St Albans is an extensive residential suburb, 16 km north-west of central Melbourne between Sunshine and Keilor. (The boundary between these two former municipalities ran east-west through the St Albans town centre).
The town came about as a result of a land development scheme. The Cosmopolitan Land and Banking Company acquired numerous lots in the form of an original farm subdivision in 1886, comprising 512 ha either side of the railway line between Sunshine and Sydenham. The land company’s manager, Alfred Padley, made an arrangement with the Victorian Railways for assistance with the building of the railway station.
Padley insisted that the station be named St Albans, apparently derived from his grandfather’s forebears (on his mother’s side) having an association with St Albans Abbey, Herefordshire, England, since the 1500s. Padley built and resided at ‘Kieglo’, later the Presbytery of the Sacred Heart Catholic church, St Albans.
Although the land company was liquidated in 1903, St Albans became a minor dormitory suburb for growing industrial firms in Deer Park and Sunshine (Nobels explosives, McKays Sunshine Harvester factory, Wunderlichs etc.) About 700 people lived in St Albans by 1940. Development had been moderately steady despite the 1930s Depression. In 1930 St Albans had six shops, the school (1889), a hall (1906) and three churches (Anglican, St Albans the Martyr and Presbyterian, 1912).
St Albans was described in 1903 in the Australian handbook:
St Albans grew rapidly during the postwar years, particularly the 1950s, from about 900 to 7000 people. It received a heavy inflow of migrants, Yugoslav, Maltese and Italian families in particular. The Catholic Sacred Heart parish was established in 1953. Greek, Russian and Serbian Orthodox churches were also opened. Additional State schools quickly opened.
|Location||School, date opened||Enrolment, 2014|
|North||Sacred Heart primary, 1954||Continues|
|St Albans North primary, 1958||208 pupils|
|Catholic Regional college, 1978||Continues|
|East of railway||St Albans East primary, 1956||383 pupils|
|St Albans high, 1956||Secondary college, 1165 pupils|
|St Albans Heights primary, 1968||252 pupils|
|Holy Eucharist primary, 1971||Continues|
|St Albans Meadows primary, 1980||419 pupils|
|West||St Albans technical, 1962||Victoria University secondary college, 1014 pupils|
|Stevensville primary, 1971||220 pupils|
|South||St Albans South primary, 1972||University Park primary, 225 pupils|
St Albans is visibly centred around the railway line, with streets laid out in a semi-circular fashion either side of it. The shopping centre is immediately to the east where Main Road crosses the line at the railway station. The crossing, notoriously dangerous, was ranked as Victoria's fourth worst in 2013, and announced for removal in 2014. Close to the shopping centre are two reserves, the St Albans market, several churches and Catholic primary and secondary schools.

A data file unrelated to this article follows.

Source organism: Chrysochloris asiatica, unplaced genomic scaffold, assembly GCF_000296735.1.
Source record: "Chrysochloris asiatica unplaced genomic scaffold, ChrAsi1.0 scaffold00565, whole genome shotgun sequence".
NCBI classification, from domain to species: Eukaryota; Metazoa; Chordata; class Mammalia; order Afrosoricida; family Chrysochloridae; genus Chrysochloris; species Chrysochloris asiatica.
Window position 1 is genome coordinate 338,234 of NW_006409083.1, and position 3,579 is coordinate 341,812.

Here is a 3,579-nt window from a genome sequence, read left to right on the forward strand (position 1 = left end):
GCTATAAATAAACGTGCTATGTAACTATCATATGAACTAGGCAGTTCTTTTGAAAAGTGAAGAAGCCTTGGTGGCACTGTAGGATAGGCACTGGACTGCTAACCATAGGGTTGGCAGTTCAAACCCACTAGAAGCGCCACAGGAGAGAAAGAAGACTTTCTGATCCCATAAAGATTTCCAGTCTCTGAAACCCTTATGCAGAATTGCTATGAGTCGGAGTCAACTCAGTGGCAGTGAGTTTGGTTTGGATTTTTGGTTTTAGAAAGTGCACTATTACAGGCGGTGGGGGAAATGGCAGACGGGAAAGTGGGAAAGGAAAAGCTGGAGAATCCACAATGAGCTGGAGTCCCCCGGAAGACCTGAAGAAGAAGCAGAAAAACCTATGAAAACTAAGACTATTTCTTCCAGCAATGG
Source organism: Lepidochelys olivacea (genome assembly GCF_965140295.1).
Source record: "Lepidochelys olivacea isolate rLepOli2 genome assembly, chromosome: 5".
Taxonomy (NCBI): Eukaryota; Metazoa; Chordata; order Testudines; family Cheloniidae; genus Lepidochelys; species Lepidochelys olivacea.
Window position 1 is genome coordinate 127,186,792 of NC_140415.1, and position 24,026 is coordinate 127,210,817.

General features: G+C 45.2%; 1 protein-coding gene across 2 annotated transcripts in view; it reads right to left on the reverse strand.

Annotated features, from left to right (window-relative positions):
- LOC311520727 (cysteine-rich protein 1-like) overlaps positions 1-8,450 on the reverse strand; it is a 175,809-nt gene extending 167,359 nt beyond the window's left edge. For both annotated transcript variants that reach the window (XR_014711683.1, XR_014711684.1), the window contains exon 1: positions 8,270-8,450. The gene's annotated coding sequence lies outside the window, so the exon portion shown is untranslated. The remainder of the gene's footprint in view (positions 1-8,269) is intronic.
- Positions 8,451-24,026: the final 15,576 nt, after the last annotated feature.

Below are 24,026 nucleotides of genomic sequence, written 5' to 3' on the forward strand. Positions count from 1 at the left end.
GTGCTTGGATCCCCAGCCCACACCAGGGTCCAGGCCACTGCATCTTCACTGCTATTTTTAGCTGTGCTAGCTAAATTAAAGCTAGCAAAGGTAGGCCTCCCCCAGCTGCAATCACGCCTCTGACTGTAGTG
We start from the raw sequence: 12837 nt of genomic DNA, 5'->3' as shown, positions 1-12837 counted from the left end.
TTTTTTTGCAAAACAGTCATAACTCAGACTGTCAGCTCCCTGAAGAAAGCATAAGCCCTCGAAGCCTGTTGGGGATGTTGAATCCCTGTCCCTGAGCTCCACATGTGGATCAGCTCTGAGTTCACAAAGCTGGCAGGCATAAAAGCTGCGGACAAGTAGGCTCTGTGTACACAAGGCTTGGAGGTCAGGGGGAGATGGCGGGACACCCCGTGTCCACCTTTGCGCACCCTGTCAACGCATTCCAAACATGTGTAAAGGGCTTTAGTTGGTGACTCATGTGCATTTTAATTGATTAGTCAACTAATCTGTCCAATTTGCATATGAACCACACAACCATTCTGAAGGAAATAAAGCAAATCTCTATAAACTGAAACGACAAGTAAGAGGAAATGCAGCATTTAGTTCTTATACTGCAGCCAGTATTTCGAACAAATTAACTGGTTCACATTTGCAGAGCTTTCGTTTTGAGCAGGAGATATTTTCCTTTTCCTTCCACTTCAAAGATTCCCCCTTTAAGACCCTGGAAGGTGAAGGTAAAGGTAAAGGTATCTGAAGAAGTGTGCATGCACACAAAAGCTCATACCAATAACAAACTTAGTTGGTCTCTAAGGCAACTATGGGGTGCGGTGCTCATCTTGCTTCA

St Albans extends westwards to Deer Park and the Brimbank Central shopping centre (previously Deer Park) is on its border. The land between St Albans and the Brimbank shopping centre was used for Commonwealth defence manufacturing purposes, and during the late 1990s was subdivided for housing by the Urban Land Corporation. Originally known as the Albion defence site, the housing estate was named Cairnlea. The north-west corner of St Albans became a separate suburb, Kings Park.
St Albans South (west of the railway line) has a campus of Victoria University and the Ginifer railway station (1982) named after the Parliamentary member for Keilor, Jack Ginifer.
St Albans East is all of St Albans east of the railway line. The Sunshine Western hospital is near the Ginifer station. In 1993 the Urban Land Authority designed a high density energy efficient housing subdivision, based around Magnolia Street, lowering utility costs by 30%. Further east of St Albans East is Kealba and the Maribyrnong River.
St Albans North has the Keilor Plains railway station (2002), located to also serve neighbouring Keilor Downs.
In 2011 Brimbank City Council released the St Albans Activity Area Structure Plan 2025 as part of St Albans Connect, a community and urban renewal project.
St Albans census populations have been:
Intercensal estimates were: 1953 (900), 1960 (7000), and 1965 (12,000).
St Albans has continued to be ethnically diverse. Among the languages spoken at home recorded at the 2011 census there were:
|Language||% of population|
Around and about St Albans, St Albans Historical Society, 1991
St Albans: the first hundred years, 1887-1987, St Albans Railway Centenary Committee, 1986
Back to St Albans anniversary, 1969 (primary school), St Albans, 1969
Joseph Ribarow, St Albans oral history from the tin shed archives, St Albans, 2004